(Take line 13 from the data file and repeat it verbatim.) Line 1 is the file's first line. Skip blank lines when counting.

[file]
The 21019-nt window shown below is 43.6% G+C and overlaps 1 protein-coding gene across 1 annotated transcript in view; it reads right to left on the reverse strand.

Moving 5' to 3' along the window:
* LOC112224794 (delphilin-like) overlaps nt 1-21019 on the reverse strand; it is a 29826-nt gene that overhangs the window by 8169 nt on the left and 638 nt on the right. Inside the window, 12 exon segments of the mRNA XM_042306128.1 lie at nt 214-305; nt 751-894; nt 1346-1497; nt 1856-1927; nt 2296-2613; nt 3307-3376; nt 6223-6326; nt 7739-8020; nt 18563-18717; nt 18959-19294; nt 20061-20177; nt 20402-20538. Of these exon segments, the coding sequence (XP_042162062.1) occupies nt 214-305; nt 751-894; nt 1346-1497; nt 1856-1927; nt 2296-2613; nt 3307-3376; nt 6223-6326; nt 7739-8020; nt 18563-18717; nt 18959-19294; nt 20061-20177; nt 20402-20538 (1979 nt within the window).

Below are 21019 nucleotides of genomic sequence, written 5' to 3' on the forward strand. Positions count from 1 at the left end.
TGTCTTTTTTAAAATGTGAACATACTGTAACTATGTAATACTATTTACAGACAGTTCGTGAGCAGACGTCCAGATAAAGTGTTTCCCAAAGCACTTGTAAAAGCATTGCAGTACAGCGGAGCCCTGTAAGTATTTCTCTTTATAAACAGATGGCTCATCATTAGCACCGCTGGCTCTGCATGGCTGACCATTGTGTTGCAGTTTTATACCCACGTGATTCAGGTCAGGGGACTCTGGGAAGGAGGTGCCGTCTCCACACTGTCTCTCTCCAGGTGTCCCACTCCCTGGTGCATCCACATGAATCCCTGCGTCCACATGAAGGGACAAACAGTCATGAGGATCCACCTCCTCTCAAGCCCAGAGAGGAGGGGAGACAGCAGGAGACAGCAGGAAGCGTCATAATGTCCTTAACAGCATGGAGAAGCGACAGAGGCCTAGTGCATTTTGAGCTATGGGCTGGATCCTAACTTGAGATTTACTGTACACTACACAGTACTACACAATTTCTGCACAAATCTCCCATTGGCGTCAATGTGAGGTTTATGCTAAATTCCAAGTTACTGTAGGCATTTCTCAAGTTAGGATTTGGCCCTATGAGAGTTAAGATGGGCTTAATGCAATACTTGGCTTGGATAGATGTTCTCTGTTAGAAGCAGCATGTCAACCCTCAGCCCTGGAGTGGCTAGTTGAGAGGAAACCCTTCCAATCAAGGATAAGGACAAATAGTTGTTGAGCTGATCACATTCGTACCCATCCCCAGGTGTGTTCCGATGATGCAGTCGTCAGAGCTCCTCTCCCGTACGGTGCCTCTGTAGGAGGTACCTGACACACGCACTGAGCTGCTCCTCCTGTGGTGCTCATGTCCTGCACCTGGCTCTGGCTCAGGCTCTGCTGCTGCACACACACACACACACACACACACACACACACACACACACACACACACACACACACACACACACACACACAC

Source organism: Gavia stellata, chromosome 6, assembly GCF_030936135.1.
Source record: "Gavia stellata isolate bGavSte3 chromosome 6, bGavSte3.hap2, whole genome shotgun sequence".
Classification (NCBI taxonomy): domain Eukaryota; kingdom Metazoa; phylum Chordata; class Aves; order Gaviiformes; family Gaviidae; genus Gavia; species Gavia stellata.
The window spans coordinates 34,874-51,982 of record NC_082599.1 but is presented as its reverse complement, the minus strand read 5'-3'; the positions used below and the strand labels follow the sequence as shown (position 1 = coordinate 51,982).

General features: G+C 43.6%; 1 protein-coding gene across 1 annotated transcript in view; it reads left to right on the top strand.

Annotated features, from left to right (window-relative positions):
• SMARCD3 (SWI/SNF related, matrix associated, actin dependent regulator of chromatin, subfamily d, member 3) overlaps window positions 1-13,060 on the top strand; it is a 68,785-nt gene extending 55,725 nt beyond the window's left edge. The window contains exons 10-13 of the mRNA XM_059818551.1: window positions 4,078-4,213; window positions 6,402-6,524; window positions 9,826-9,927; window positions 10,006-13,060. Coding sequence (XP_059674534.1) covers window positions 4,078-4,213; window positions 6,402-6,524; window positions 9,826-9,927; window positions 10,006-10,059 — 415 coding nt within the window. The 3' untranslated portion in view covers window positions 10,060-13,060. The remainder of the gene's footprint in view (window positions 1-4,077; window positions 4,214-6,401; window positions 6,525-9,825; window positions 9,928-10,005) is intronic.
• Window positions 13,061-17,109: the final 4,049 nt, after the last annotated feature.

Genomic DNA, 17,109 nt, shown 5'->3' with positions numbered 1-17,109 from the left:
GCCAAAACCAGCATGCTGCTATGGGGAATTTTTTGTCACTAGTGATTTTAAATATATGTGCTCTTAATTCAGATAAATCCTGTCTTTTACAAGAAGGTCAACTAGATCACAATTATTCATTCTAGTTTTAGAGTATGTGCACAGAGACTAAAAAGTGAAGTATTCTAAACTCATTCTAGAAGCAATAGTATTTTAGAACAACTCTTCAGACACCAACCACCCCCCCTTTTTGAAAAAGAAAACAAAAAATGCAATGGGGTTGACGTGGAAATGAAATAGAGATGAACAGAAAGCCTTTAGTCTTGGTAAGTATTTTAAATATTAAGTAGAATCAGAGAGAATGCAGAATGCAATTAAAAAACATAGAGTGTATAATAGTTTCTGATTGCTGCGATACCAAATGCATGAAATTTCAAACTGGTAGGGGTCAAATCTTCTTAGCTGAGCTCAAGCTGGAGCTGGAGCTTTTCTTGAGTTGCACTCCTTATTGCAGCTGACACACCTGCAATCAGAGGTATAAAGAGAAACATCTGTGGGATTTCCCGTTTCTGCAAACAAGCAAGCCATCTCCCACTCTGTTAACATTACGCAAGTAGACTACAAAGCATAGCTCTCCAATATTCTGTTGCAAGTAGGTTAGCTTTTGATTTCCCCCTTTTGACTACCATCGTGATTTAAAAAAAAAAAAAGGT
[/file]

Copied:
• Window positions 13,061-17,109: the final 4,049 nt, after the last annotated feature.